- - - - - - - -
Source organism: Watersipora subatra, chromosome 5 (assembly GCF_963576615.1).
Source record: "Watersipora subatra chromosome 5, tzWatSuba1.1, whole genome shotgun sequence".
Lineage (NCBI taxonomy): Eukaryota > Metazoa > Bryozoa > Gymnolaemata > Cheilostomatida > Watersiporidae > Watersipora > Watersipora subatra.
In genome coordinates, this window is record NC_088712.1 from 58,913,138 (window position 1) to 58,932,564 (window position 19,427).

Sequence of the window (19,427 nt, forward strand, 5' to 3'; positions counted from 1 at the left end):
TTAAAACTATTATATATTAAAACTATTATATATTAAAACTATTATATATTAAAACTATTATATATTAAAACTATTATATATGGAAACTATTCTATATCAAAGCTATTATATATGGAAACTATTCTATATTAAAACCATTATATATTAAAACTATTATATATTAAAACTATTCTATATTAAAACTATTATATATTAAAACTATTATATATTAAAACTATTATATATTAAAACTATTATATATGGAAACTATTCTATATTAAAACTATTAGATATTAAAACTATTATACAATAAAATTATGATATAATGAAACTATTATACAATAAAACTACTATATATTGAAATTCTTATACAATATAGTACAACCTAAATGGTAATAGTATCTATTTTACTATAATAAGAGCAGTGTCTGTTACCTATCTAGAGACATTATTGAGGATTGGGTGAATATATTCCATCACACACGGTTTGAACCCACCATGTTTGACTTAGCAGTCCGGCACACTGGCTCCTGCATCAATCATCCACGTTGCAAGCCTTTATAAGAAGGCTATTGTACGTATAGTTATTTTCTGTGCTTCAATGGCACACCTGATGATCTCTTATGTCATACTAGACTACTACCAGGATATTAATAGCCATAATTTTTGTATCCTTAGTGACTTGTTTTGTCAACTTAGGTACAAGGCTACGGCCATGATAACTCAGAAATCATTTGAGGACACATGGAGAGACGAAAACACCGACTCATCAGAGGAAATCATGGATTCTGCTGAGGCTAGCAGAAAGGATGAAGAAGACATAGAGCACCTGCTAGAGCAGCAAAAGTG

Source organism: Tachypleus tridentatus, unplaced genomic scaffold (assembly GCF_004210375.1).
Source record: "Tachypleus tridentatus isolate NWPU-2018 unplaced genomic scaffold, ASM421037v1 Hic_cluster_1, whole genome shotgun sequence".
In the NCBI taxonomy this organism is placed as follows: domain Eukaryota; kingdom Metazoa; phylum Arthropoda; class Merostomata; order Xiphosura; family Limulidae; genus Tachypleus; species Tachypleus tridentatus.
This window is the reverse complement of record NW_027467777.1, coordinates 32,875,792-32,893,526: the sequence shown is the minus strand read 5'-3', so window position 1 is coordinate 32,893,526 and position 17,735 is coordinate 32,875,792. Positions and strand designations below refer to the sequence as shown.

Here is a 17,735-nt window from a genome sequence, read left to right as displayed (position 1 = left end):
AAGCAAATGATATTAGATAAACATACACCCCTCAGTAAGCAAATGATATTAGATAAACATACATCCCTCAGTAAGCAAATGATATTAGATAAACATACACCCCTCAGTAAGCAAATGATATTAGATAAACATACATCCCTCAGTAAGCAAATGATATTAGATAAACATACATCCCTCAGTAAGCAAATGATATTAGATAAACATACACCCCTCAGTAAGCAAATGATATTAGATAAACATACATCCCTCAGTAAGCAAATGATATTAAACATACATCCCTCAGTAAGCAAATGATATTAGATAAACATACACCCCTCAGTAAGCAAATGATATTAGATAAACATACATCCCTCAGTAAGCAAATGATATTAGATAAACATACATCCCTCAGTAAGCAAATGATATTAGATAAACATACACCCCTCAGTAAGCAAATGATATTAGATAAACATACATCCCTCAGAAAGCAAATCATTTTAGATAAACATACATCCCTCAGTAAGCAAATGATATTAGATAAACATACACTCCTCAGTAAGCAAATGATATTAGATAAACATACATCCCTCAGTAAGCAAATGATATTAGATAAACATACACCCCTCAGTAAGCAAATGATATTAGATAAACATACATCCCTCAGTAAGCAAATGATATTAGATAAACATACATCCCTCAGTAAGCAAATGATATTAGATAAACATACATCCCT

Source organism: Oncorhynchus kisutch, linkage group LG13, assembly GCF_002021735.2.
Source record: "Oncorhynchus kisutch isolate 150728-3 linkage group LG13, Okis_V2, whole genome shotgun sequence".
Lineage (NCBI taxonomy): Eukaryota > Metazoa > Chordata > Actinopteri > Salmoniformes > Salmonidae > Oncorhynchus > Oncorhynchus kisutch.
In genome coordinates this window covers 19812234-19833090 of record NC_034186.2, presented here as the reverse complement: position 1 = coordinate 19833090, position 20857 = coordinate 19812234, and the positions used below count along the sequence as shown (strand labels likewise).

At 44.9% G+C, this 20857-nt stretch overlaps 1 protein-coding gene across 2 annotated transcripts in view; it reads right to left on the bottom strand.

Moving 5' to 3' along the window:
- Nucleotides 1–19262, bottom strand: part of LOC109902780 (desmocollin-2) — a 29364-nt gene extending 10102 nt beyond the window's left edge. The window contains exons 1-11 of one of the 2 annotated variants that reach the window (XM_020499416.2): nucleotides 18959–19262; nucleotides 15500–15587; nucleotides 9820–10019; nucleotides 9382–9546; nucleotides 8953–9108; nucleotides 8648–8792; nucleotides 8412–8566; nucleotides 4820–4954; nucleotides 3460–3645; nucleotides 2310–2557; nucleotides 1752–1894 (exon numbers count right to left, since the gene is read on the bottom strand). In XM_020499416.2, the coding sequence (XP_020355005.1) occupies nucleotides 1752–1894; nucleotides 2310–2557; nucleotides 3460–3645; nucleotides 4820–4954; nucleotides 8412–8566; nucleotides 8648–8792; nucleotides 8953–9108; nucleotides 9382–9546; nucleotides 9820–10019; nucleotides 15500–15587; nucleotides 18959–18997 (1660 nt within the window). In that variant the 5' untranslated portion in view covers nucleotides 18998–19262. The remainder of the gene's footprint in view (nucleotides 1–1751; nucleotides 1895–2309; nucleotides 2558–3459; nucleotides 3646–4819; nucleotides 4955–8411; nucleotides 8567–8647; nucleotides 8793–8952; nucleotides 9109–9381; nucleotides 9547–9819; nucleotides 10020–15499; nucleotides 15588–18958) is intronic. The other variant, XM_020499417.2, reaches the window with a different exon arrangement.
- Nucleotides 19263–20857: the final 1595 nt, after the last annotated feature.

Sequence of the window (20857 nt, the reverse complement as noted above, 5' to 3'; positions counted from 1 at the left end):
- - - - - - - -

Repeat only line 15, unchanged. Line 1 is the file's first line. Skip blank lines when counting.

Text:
Lineage (NCBI taxonomy): Eukaryota > Metazoa > Chordata > Actinopteri > Salmoniformes > Salmonidae > Oncorhynchus > Oncorhynchus kisutch.